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Posted by Hennie LoubserRegional General Manager for West, East, Central Africa & Indian Ocean Islands
Language preservation is a familiar debate for many government leaders, policymakers and humanitarians searching for development solutions in Africa. With their complex implications for identity, communication, social integration, and education, languages are the vital, but fragile, ties that can bind cultures, economies or countries. Yet UNESCO estimates that half of the 6,700 languages spoken today are in danger of disappearing before the century ends. We believe technology has an increasingly important role to play in the maintenance of linguistic diversity, not only to promote mutual understanding and dialogue, but also to strengthen local economies. All too often communities are excluded from IT skills fluency, and the accompanying job opportunities, for lack of technology in their local language. Through the Microsoft Local Language Program, we are committed to supporting our software in as many languages as possible in cooperation with governments and communities around the world. Currently our Windows and Office products are available in 15 written and spoken languages in Africa:
That means Microsoft Windows and Microsoft Office are available in the first and/or second language of the majority of Africa’s 1 billion people.
So, how do we do this? Hard work and strong partnerships is the short answer.
The longer answer begins with a glossary. We create a glossary in cooperation with local governments, universities, language experts, and others to standardize technical terminology in a local language. The terminology collected in the glossary acts as the basis for the development of an application we call a Language Interface Pack (LIP). This LIP enables you to install a local language version as a "skin" on top of an existing installation of the Windows operating system and standard Microsoft Office system applications. And finally, we support the local IT ecosystem by helping developers build solutions on top of the LIPs, such as spell checkers, translation dictionaries, screen savers, collaboration tools, and online services. When completed, the LIP is available as a free download or distributed by the local government.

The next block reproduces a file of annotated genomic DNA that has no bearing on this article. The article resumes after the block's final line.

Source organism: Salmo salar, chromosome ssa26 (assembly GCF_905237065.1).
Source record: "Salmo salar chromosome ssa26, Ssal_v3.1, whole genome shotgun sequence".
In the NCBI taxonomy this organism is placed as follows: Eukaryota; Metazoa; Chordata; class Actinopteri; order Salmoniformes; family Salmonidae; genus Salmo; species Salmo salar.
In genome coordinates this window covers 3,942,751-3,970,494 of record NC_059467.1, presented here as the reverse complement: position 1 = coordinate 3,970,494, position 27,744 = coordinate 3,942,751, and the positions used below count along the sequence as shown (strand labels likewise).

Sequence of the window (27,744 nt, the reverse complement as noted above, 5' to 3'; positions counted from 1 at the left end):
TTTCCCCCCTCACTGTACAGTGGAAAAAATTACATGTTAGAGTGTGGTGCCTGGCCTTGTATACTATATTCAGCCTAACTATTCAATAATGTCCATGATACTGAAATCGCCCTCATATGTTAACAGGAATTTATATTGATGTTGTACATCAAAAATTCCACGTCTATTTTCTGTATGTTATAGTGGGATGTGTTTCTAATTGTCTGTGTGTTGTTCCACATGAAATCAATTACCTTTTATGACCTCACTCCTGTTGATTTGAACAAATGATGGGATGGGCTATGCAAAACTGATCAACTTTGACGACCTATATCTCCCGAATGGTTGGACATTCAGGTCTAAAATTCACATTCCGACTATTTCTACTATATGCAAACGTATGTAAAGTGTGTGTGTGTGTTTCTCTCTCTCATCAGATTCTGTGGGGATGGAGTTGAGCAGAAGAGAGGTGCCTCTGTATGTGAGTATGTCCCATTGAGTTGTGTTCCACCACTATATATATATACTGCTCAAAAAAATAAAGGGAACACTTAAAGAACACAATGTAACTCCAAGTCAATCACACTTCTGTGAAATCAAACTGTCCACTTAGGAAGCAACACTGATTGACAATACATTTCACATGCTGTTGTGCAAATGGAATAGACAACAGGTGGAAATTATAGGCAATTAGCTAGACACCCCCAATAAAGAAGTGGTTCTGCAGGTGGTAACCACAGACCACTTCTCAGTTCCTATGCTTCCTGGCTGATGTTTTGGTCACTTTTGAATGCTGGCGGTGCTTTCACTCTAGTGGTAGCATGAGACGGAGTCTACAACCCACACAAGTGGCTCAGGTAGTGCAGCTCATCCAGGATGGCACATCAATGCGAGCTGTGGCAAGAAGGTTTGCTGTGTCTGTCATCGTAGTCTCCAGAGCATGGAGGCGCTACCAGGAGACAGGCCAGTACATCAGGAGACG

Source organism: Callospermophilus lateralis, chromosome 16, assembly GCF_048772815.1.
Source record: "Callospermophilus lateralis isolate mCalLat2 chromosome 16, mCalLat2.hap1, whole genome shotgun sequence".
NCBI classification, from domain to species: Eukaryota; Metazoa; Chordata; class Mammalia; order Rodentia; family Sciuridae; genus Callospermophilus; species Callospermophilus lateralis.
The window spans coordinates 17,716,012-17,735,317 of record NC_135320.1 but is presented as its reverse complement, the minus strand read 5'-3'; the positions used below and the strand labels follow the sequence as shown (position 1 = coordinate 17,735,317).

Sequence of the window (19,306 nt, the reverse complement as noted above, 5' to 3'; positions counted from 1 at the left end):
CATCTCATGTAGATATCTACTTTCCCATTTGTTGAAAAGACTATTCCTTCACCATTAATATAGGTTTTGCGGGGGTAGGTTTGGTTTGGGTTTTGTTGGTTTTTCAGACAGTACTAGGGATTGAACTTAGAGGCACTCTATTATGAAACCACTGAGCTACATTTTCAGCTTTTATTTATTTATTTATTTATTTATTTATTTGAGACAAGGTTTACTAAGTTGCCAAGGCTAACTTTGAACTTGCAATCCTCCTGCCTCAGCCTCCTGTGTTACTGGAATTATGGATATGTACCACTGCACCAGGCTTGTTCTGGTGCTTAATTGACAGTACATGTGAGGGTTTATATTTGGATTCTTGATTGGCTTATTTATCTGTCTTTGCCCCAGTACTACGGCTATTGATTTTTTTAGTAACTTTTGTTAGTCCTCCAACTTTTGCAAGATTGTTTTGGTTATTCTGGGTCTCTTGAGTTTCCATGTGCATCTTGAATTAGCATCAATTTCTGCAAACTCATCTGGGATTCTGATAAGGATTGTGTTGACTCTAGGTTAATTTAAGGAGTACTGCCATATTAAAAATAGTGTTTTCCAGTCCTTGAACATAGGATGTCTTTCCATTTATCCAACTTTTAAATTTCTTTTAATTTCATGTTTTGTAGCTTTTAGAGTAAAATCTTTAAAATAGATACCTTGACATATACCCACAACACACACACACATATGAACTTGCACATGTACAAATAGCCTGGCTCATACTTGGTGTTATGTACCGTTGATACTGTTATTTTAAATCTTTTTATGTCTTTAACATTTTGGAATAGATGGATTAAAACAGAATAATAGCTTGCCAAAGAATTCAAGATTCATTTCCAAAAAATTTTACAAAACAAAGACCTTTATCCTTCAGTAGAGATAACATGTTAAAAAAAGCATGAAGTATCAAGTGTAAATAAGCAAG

Over the last five years, we have worked with partners across the continent to bring local languages to life.
For example, in Nigeria, we partnered with the government to make Microsoft Windows Vista available in three of the country’s most widely spoken languages: Hausa, Yoruba and Igbo. Nigeria’s Minister of Science and Technology, Dr Alhassan Zaku, called the 2009 release, “A turning point in the history of technology in our beloved country. This initiative is a long-awaited vehicle that will take the benefits of ICT to people at grassroots level in every nook and cranny of Nigeria. It also represents a breakthrough in Nigerian linguistic and literary studies.”
In South Africa, we are fortunate to have a number of Local Language Program partners, but one innovative example comes from the Siyafunda Community Technology Centres in the Gauteng province. By using the Setswana and isiZulu LIPs, these centres are now able to offer their computer literacy training in the local vernacular for members of the rural community.
There are hundreds of similar examples across the world. To add your voice, please visit the Microsoft Local Language Program Web site.
Posted by Aben KovoorDirector of Developer & Platform Ecosystem Group, Middle East and Africa, Microsoft